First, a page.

They missed out on a sweep after Dylan Cease, who starts tonight, held them to one run and struck out 13 batters in seven innings. They scored two unearned runs in the ninth off Kendall Graveman after consecutive errors by first baseman José Abreu in a 4-3 loss.

So long ago that Jonathan Arauz homered and had a run-scoring single.

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Tonight's game postponed and rescheduled for Sept. 5 doubleheader (updated)

orioles tarp

Tonight’s game between the Orioles and Blue Jays has been postponed due to rain and will be made up as part of a traditional doubleheader on Monday, Sept. 5.

The first game starts at 1:05 p.m. The second game is slated to begin about 30 minutes after the conclusion of the opener.

Fans holding tickets for the originally scheduled 1:05 p.m. game on Sept. 5 should use them for both games of the doubleheader.

Tickets for tonight’s game aren’t valid for the doubleheader. Fans may exchange the value of their tickets toward any remaining regular season home game this season, including the doubleheader, based on availability.

The first 15,000 fans ages 15 and over attending the doubleheader will receive a Ryan Mountcastle t-shirt.

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Minor league notes on Ortiz, Cowser, Hall, Holliday and more


It has finally happened. The Double-A Bowie Baysox are rolling. It happened later than we thought but the Baysox are making up for lost time now.

After going 27-42 in the first-half Eastern League race, Bowie has surged into first place in its division in the second half, going 20-8 heading into Thursday’s game. The Baysox have a few scorching hot hitters and a bullpen that has posted a 2.48 ERA in the second half after posting a 4.78 ERA earlier.

Among the hottest hitters is shortstop Joey Ortiz, the club’s fourth-round pick in 2019 from New Mexico State. The Orioles' first three selections in that draft were Adley Rutschman, Gunnar Henderson and Kyle Stowers, and they took Ortiz as their fifth pick.

He got off to a very slow start this season after undergoing season-ending left shoulder surgery last June. He ended this June batting .206 with a .596 OPS. Then he got on fire for the Baysox in July and produced a batting line of .404/.438/.674 with an OPS of 1.112.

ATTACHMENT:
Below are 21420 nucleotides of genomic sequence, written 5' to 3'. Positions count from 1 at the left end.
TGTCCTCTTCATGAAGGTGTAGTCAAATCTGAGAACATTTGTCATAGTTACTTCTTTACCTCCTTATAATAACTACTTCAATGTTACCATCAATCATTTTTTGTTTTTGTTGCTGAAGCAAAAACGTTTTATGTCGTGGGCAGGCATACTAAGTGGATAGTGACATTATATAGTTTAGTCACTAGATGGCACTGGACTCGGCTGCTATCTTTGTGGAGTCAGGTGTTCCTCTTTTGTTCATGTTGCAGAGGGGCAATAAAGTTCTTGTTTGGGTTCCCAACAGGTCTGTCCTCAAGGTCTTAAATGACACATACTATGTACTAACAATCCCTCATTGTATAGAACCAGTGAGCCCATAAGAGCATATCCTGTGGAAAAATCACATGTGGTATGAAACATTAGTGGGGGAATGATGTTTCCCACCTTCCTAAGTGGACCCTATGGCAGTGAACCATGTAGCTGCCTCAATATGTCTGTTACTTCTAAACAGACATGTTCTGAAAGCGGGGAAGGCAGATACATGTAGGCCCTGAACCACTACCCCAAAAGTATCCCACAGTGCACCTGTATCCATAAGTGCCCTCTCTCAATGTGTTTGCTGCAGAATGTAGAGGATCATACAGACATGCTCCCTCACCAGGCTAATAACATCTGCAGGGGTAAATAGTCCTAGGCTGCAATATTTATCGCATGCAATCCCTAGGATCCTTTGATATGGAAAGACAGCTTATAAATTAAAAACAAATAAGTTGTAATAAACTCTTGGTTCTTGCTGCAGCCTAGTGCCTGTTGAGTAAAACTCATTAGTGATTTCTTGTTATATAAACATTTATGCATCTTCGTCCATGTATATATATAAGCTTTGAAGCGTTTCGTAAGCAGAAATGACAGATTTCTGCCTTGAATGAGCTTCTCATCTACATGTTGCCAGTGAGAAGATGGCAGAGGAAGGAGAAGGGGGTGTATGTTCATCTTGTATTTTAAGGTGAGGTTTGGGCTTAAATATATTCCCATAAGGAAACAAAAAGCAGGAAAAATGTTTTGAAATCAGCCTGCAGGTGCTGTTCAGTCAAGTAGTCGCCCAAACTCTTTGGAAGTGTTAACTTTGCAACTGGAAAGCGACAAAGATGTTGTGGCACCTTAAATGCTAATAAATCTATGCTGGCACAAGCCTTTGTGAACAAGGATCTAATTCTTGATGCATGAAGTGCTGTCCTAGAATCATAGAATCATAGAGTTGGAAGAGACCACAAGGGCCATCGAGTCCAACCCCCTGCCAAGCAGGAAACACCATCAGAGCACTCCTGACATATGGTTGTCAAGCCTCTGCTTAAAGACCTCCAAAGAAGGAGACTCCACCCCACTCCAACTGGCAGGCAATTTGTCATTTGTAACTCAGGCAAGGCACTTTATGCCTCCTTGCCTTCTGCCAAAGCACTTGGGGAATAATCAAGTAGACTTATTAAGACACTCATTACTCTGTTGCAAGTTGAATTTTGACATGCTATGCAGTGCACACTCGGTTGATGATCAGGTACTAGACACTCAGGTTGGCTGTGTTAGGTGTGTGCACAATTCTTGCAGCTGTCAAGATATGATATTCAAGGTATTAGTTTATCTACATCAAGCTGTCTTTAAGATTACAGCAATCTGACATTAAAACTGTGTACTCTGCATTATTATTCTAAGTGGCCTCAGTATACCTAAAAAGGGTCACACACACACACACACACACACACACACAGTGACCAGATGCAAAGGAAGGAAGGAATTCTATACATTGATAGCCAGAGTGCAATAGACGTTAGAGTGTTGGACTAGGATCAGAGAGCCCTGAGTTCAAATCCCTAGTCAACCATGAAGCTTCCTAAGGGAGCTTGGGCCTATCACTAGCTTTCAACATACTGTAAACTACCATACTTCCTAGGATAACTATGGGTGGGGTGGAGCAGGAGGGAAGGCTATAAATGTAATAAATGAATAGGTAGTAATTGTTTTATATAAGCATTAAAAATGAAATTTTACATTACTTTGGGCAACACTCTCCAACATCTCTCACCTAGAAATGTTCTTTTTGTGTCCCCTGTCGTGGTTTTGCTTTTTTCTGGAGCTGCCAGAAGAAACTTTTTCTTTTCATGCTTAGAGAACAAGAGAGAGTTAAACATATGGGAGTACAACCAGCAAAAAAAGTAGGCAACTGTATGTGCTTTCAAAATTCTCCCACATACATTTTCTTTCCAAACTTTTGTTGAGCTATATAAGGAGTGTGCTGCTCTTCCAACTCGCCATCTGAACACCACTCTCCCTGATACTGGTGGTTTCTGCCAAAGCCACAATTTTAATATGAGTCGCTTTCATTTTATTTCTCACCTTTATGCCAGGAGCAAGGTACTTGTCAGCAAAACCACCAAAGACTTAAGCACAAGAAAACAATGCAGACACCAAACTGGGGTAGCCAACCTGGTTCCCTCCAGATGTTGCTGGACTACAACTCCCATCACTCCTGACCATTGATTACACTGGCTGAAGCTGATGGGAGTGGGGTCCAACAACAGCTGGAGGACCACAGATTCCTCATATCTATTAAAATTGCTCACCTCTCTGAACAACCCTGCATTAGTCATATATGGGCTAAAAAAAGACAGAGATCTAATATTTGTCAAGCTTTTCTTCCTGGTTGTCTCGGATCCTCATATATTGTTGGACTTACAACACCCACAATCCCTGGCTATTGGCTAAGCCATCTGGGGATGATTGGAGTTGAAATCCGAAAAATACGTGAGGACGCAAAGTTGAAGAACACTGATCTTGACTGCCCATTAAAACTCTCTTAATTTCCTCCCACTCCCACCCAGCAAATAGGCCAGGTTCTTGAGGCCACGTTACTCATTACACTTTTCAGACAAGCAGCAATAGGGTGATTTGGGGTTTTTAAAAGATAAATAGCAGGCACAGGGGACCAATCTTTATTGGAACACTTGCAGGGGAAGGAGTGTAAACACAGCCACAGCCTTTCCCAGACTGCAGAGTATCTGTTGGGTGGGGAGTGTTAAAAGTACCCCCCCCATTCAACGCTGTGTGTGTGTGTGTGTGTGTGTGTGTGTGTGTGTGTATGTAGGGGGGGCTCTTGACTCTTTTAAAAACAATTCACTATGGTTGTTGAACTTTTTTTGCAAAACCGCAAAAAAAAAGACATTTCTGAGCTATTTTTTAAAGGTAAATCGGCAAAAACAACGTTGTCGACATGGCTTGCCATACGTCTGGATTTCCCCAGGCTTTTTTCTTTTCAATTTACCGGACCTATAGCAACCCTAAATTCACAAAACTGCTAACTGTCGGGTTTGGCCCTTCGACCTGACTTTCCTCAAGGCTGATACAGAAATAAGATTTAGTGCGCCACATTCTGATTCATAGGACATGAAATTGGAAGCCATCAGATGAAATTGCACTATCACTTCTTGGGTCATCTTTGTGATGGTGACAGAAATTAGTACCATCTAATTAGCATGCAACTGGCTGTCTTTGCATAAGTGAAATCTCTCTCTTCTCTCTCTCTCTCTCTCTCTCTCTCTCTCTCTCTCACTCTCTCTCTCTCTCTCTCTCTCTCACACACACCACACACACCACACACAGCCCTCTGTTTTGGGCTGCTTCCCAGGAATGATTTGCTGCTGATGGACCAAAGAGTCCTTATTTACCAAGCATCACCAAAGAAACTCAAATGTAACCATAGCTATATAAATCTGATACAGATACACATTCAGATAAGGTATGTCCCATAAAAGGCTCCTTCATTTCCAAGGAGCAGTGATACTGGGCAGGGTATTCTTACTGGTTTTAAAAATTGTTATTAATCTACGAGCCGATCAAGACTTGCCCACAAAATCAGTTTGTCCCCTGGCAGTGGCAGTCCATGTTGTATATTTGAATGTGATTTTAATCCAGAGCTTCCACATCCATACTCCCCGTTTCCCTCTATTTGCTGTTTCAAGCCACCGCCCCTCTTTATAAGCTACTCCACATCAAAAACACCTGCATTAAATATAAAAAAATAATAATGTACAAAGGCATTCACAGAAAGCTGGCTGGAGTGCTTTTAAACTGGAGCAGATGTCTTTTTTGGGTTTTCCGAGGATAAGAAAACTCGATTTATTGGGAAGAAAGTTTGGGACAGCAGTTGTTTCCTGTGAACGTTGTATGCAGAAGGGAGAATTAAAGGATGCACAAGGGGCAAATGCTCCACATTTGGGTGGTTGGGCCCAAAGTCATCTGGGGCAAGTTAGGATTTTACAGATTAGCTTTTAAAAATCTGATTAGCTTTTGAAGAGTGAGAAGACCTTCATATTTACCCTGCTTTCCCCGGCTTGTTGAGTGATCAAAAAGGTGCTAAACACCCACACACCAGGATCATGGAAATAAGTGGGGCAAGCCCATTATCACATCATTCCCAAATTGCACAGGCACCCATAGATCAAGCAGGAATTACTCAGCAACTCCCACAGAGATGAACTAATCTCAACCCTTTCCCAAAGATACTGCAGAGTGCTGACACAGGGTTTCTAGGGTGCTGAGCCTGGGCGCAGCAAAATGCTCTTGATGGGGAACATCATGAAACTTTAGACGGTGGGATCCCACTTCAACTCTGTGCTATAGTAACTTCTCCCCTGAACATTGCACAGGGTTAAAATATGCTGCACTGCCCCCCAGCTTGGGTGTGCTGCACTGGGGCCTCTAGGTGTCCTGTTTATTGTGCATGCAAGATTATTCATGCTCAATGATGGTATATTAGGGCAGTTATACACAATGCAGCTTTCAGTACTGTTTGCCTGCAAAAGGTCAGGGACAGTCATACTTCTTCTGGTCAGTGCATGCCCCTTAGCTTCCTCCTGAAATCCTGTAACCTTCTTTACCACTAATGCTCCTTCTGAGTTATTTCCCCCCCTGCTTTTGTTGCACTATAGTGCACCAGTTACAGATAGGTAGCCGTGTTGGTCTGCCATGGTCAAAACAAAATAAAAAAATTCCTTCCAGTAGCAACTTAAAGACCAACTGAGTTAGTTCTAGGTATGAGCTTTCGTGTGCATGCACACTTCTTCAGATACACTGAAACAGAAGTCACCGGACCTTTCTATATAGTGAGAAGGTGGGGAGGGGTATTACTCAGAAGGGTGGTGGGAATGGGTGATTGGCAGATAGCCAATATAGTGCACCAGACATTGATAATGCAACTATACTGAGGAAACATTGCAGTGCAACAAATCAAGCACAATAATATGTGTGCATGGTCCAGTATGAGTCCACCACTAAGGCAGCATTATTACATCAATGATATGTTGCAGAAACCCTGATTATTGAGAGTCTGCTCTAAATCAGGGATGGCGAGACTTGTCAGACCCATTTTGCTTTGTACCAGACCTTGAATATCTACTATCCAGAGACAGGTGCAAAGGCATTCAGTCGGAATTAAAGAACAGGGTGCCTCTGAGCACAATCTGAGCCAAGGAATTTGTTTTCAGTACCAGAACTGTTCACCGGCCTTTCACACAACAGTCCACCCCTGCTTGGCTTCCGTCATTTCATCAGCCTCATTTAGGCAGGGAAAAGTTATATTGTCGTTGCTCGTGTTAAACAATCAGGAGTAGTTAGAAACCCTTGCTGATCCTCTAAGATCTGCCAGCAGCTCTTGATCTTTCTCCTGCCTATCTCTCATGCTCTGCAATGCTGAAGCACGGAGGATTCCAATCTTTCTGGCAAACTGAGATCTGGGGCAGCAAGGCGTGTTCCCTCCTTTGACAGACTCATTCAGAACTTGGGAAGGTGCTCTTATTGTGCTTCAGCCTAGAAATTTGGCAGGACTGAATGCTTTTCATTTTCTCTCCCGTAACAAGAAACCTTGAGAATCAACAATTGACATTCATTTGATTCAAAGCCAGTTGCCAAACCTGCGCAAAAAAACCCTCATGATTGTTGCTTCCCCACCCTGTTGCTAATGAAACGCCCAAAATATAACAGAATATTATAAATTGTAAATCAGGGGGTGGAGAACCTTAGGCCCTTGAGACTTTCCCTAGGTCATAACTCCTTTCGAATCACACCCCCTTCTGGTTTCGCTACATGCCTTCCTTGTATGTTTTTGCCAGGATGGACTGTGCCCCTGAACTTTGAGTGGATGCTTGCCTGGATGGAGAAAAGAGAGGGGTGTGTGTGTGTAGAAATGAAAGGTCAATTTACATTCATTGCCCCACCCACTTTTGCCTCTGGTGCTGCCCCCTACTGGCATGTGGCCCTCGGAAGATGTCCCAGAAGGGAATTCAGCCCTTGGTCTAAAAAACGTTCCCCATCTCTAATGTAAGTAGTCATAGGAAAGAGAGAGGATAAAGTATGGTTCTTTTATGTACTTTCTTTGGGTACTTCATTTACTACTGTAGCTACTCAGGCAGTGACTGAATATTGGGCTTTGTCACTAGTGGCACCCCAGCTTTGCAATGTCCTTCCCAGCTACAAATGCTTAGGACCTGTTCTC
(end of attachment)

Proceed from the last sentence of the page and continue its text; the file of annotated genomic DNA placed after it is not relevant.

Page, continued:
“He had an elite shoulder injury that is difficult to come back from, and I think he has finally found his strength and his groove,” said Matt Blood, the Orioles' director of player development. “And he’s been making little adjustments all along the way. This is the player we saw last year before he got hurt. Probably a combination of getting fully healthy and strong as well as making adjustments to the league and the pitching he’s seen this year. Joey and that Bowie team are playing fantastic.”

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More with Boras, Guthrie and Rutschman on Jackson Holliday


You would certainly assume that if Jackson Holliday ever seeks out Adley Rutschman for advice on being the No. 1 overall draft pick, Rutschman will be there to answer any questions he has.

But when he was asked yesterday if he has any advice now for Holliday, you had to figure Rutschman was not going to dispense any just yet. At least not through the media.

“I’m sure he has gotten a lot of advice,” said Rutschman, the Orioles' choice for the top overall pick of 2019, before Wednesday’s game. “He has good mentors around him, so I’m sure they’ve been telling him all he needs to hear. For me, it was just trying to compartmentalize things and not let anything get too much to where I wasn’t enjoying the moment.”

Super agent Scott Boras, who reps the younger Holliday, was also at Wednesday’s introductory press conference, where the O’s presented their latest top draft selection and third 1/1 pick in club history.

Boras said having a father (Matt) who played so long and so well in the majors and a strong family unit is going to serve Jackson Holliday well now as he embarks on his pro career. He is leaving today for Florida and eventually will be playing in games in the Rookie-level Florida Complex League.

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Leftovers from Jackson Holliday press conference


Shortstop Jackson Holliday signed his first professional contract yesterday, the $8.19 million bonus setting a record for a high school selection. A big-time perk for going one/one.

Holliday hasn’t made an extravagant purchase or drawn up a shopping list. He smiled about it yesterday, one of those moments that reminded you of his youth, that he’s still a kid.

“I already got a car,” he said, “so nothing yet.”

He has plenty of time. And a family that’s instilled the right values.

Holliday never thought about doing something else with his life, to pursue a different dream, and there are witnesses to it in his household. Never a time when he wanted to ditch the sport that his father, Matt, played in the majors for 15 seasons.

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Matt Holliday happy to pass the baseball baton to son Jackson


The family tables have turned for the Hollidays.

Jackson Holliday is no longer “Matt’s son,” as he’s been referenced for most of his life. Matt Holliday, who had a 15-year major league career and made seven All-Star teams, was introduced today as “Jackson’s dad” to begin a press conference at Camden Yards.